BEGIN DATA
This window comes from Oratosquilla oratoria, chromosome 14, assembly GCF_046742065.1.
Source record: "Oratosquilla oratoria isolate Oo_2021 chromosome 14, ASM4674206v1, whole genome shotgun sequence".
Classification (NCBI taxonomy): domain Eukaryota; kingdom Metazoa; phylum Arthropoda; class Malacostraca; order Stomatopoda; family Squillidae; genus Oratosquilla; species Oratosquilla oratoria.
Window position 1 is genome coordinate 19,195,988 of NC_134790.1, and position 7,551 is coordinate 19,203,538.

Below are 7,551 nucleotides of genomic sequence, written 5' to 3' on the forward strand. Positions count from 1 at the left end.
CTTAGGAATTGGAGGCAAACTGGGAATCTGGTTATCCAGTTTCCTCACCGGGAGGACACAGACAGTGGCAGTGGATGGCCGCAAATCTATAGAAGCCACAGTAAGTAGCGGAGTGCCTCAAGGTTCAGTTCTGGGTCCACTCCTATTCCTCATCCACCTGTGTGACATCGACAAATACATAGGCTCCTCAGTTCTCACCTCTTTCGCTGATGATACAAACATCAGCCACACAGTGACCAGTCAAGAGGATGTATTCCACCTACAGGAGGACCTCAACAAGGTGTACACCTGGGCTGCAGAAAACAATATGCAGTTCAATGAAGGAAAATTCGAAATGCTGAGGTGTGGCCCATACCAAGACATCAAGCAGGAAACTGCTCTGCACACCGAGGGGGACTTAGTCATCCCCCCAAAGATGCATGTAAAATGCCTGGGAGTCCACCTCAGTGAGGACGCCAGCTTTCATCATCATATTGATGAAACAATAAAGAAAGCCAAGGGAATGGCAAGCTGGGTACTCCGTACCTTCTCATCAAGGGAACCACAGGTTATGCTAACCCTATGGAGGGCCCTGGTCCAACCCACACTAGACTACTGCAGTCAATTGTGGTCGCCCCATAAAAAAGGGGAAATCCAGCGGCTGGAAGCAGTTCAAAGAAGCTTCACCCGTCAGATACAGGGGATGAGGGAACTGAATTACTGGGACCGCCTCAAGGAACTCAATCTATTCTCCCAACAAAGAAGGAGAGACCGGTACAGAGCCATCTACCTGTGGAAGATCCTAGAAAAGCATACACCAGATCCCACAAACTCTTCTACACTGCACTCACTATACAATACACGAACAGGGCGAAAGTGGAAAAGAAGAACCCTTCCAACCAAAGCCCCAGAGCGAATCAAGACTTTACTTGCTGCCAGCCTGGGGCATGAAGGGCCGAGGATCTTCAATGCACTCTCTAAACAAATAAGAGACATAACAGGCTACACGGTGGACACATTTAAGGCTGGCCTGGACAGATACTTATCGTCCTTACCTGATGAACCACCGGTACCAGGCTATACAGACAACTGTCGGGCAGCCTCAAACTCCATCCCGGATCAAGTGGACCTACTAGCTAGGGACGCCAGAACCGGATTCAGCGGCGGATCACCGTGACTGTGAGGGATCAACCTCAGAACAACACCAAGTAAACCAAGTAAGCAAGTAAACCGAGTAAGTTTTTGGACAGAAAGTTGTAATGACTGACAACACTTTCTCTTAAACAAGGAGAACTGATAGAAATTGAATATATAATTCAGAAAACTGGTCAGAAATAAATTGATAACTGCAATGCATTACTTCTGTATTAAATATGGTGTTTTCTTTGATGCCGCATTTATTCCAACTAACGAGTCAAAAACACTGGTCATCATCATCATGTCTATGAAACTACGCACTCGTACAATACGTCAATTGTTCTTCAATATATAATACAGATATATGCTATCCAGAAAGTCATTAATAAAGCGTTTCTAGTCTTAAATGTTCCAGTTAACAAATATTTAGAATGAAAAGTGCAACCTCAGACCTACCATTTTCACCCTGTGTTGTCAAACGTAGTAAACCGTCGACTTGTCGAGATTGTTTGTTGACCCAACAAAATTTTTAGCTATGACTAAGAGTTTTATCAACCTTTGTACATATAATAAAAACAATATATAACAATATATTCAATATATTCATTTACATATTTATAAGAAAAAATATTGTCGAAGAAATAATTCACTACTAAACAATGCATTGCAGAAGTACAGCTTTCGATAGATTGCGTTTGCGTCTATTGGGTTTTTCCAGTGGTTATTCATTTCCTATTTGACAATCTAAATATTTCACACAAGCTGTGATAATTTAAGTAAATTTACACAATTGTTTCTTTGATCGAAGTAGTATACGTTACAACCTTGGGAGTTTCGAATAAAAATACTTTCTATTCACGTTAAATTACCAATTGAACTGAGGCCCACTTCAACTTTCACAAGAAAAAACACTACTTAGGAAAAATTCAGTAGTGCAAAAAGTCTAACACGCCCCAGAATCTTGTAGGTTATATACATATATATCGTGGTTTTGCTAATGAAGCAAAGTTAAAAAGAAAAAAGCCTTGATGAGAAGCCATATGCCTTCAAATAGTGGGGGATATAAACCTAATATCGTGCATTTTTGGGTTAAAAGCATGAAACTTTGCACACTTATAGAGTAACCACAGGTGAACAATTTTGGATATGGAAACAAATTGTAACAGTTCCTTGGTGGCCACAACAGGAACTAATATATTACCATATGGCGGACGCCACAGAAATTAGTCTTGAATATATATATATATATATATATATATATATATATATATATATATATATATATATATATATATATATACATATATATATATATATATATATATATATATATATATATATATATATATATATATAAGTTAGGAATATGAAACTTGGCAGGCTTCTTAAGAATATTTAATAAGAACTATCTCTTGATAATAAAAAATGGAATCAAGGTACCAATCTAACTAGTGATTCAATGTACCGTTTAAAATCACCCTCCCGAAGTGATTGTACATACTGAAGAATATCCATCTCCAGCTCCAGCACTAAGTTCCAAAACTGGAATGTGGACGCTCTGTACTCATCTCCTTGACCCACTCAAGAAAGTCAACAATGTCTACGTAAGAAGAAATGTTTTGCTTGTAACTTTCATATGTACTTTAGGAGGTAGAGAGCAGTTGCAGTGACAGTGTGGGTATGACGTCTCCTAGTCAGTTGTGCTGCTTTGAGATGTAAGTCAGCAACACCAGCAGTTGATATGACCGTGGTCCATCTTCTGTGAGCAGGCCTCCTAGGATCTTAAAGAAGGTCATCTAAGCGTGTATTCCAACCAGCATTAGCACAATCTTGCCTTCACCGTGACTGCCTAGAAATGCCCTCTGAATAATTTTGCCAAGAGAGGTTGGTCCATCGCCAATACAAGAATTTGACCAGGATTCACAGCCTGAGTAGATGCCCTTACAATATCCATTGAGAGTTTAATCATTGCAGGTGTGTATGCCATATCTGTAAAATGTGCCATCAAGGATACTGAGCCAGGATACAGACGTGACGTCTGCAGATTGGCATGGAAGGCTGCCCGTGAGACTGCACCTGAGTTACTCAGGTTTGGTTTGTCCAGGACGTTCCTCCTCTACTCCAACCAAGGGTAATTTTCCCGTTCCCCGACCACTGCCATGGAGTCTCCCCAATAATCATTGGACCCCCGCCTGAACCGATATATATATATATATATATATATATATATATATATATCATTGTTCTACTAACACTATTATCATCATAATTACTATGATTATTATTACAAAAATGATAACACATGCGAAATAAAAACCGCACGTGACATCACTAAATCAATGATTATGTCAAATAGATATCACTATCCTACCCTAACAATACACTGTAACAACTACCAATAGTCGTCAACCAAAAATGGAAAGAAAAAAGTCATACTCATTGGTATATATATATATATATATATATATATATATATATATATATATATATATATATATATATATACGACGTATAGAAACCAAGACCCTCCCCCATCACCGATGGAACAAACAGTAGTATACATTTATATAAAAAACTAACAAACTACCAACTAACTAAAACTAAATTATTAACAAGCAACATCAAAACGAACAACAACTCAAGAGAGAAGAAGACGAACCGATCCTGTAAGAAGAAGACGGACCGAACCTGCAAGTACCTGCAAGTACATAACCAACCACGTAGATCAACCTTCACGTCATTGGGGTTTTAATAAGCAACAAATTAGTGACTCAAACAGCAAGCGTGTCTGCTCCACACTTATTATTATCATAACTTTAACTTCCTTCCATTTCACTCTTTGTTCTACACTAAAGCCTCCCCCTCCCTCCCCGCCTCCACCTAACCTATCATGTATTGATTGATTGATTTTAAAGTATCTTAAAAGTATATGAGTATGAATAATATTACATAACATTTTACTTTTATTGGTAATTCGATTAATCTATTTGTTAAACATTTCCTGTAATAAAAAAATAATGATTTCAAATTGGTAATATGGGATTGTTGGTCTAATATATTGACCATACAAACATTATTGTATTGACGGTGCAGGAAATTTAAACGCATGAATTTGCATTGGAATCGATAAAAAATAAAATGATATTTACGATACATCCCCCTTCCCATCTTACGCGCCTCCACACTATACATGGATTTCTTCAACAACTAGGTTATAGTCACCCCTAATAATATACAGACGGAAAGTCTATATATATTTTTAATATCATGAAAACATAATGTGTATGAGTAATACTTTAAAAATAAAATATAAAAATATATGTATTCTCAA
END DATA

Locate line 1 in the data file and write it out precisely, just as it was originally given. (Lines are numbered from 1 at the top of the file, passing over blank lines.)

This window comes from Oratosquilla oratoria, chromosome 14, assembly GCF_046742065.1.